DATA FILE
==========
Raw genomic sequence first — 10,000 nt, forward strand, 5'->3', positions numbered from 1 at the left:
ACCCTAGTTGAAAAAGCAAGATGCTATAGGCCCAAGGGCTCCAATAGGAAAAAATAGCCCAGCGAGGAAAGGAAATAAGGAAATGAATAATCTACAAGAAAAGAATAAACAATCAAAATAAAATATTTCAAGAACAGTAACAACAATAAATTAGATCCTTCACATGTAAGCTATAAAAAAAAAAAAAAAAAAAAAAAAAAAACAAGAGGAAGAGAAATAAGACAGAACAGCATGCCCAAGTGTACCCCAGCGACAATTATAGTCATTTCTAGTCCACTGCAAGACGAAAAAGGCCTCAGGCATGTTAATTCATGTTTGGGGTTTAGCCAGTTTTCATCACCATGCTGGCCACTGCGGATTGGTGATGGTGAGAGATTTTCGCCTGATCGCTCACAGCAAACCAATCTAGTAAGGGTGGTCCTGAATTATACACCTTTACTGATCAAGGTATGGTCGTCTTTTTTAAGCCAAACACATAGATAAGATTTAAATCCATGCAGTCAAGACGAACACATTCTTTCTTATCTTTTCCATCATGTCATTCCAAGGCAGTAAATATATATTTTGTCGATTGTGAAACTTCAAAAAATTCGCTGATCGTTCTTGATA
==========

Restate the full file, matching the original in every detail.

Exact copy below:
Raw genomic sequence first — 10,000 nt, forward strand, 5'->3', positions numbered from 1 at the left:
ACCCTAGTTGAAAAAGCAAGATGCTATAGGCCCAAGGGCTCCAATAGGAAAAAATAGCCCAGCGAGGAAAGGAAATAAGGAAATGAATAATCTACAAGAAAAGAATAAACAATCAAAATAAAATATTTCAAGAACAGTAACAACAATAAATTAGATCCTTCACATGTAAGCTATAAAAAAAAAAAAAAAAAAAAAAAAAAAACAAGAGGAAGAGAAATAAGACAGAACAGCATGCCCAAGTGTACCCCAGCGACAATTATAGTCATTTCTAGTCCACTGCAAGACGAAAAAGGCCTCAGGCATGTTAATTCATGTTTGGGGTTTAGCCAGTTTTCATCACCATGCTGGCCACTGCGGATTGGTGATGGTGAGAGATTTTCGCCTGATCGCTCACAGCAAACCAATCTAGTAAGGGTGGTCCTGAATTATACACCTTTACTGATCAAGGTATGGTCGTCTTTTTTAAGCCAAACACATAGATAAGATTTAAATCCATGCAGTCAAGACGAACACATTCTTTCTTATCTTTTCCATCATGTCATTCCAAGGCAGTAAATATATATTTTGTCGATTGTGAAACTTCAAAAAATTCGCTGATCGTTCTTGATA